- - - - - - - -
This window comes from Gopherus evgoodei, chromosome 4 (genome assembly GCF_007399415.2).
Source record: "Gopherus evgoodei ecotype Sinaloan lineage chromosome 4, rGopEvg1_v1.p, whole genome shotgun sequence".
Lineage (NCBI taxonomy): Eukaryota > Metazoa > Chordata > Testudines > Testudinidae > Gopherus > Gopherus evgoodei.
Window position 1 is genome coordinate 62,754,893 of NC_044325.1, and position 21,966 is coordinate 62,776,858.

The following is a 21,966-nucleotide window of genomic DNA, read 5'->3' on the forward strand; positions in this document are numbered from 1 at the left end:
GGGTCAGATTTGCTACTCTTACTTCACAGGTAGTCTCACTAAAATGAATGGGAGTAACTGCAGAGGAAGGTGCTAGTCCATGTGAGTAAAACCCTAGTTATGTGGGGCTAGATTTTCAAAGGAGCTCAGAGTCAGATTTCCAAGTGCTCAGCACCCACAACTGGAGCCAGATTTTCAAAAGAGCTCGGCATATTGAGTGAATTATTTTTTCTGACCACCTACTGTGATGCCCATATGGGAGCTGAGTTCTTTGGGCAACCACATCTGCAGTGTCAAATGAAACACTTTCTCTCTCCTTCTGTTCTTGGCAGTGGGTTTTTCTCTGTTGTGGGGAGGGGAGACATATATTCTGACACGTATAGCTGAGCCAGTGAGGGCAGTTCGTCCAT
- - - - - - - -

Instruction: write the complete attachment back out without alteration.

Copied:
This window comes from Gopherus evgoodei, chromosome 4 (genome assembly GCF_007399415.2).
Source record: "Gopherus evgoodei ecotype Sinaloan lineage chromosome 4, rGopEvg1_v1.p, whole genome shotgun sequence".
Lineage (NCBI taxonomy): Eukaryota > Metazoa > Chordata > Testudines > Testudinidae > Gopherus > Gopherus evgoodei.
Window position 1 is genome coordinate 62,754,893 of NC_044325.1, and position 21,966 is coordinate 62,776,858.

The following is a 21,966-nucleotide window of genomic DNA, read 5'->3' on the forward strand; positions in this document are numbered from 1 at the left end:
GGGTCAGATTTGCTACTCTTACTTCACAGGTAGTCTCACTAAAATGAATGGGAGTAACTGCAGAGGAAGGTGCTAGTCCATGTGAGTAAAACCCTAGTTATGTGGGGCTAGATTTTCAAAGGAGCTCAGAGTCAGATTTCCAAGTGCTCAGCACCCACAACTGGAGCCAGATTTTCAAAAGAGCTCGGCATATTGAGTGAATTATTTTTTCTGACCACCTACTGTGATGCCCATATGGGAGCTGAGTTCTTTGGGCAACCACATCTGCAGTGTCAAATGAAACACTTTCTCTCTCCTTCTGTTCTTGGCAGTGGGTTTTTCTCTGTTGTGGGGAGGGGAGACATATATTCTGACACGTATAGCTGAGCCAGTGAGGGCAGTTCGTCCAT